Playing in a Pandemic: What High School Sports are like with a COVID lens

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The new coronavirus, COVID-19, revamps the way athletes practice and play, in games, and on the sidelines.

From an athlete’s perspective, the game changed into one that’s a new adjustment for everyone. Sports now stick to new and safer rules and this requires meeting different standards.

“It’s actually a lot different. After I get off the game and come on to the sideline, I’ll be tired, I’ll be breathing hard. And then I have to put on my mask after I get out of the game. So this is very different like that,” Nathan Earle, junior football player, said.

Varsity football raises helmets at the end of the game versus Cypress Ranch on October 22. Since shaking hands isn’t allowed because of COVID, this is how they show sportsmanship. Photo by Abbey Roberts.

All sports implemented strict safety guidelines to keep the athletes safe and healthy for competition. These rules prove difficult to adjust to, but it’s the price they pay to play. A lot goes into the process of making sure no one contracts the virus, so the participation from the athletes needs to be at 100%.

“Since COVID, a lot has changed, like now we have to wear masks on the bench, make sure to social distance when we are not playing, and make sure to sanitize since we are always touching the balls, but they also make sure to clean the balls,” Kennedy Kays, sophomore volleyball player, said.

Athletic programs in the area continue to follow the school district and CDC (Center for Disease Control and Prevention) guidelines to keep the athletes and coaches protected.
These safety measures can be critical and they work well, but not without the help of the coaches.

“I actually don’t think too hard about it. Like I said, Coach Raffield is doing a great job keeping us safe to the point where I don’t even think about getting sick on the field, and I think we will be fine,” Ayden Montgomery, junior football player, said.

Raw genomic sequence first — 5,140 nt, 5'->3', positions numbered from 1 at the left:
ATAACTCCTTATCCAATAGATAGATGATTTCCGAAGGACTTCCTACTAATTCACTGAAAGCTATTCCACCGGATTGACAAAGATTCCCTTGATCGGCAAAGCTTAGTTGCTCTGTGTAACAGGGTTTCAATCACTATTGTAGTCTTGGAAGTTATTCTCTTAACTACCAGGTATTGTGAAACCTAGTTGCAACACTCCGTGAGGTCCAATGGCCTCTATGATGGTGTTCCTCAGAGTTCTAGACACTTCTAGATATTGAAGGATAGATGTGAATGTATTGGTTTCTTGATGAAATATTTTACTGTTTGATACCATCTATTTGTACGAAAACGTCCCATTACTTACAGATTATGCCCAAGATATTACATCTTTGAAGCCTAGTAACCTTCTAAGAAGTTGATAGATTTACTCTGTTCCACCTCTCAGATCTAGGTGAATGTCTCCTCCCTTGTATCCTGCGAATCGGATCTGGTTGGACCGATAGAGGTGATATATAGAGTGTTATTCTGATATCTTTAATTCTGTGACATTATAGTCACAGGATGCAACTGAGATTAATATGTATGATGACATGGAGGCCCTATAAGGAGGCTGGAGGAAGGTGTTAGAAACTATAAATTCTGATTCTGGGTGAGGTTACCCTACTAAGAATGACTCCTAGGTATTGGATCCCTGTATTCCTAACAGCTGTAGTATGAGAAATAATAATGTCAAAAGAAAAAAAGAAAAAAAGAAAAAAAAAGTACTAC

The athletes hold a role in keeping their season alive by maintaining everyone’s safety. The thought of losing their sport for a period of time to this global pandemic has hit the athletes in ways that drive them to appreciate their sport more. Players don’t only take care of business on the court or field but also whenever they’re in school or out in public.

“In the classroom and in the hallways we are all being responsible by wearing masks, sanitizing and washing our hands, and social distancing for respect for each other and our families. Just taking precaution and being aware of our surroundings and what’s going on” Karryn Duncan, sophomore soccer player, said.

Athletes are taking advantage of the quarantine to improve their skills and develop for the school season. Working hard in the off-season matters just as much as practicing during the season. For Earle, the time given to athletes during quarantine to work out freely and recover works in his favor.

Varsity volleyball stands socially distanced as the National Anthem plays before the game against Cypress Ranch on October 30. Photo by Madison Clay and Charleigh Thomas.

“Because in quarantine, with no school, no places I had to be, I could go lift whenever I wanted to. I could go run whenever I wanted to. I could eat whatever I wanted, and whenever I wanted to. So it really allowed me to get prepared, and just work out as much as I could and just push myself,“ Earle said.

Shifting to a season after experiencing a long break in quarantine can be long and strenuous. The reality hits the players that their sports could be stripped from them at any moment. Although, that’s exactly what’s pushing the players to keep their seasons alive.

“It was hard at first because you’re not used to the mask and social distancing, but we also knew we wanted to have a football season so we adapted quickly,” Montgomery said.

Teams continue to meet together for practices and games. As long as they follow guidelines set by the state, their season continues on track to finish out.

“I think [the safety measures] are working,” Earle said.“considering throughout the whole summer that we’ve been training together, and throughout the beginning of the season that nobody on our team has tested positive. So either it’s just a blessing, or these safety precautions work”.

No one knows whether COVID-19 will continue to take priority in sports, however, if it does, these athletes are more than ready for it.

“I’m not sure how long these rules will last but I feel like in a way all of this could become our new normal,” Kays said. “If they do let up I think it will take a little for things to go back to normal.”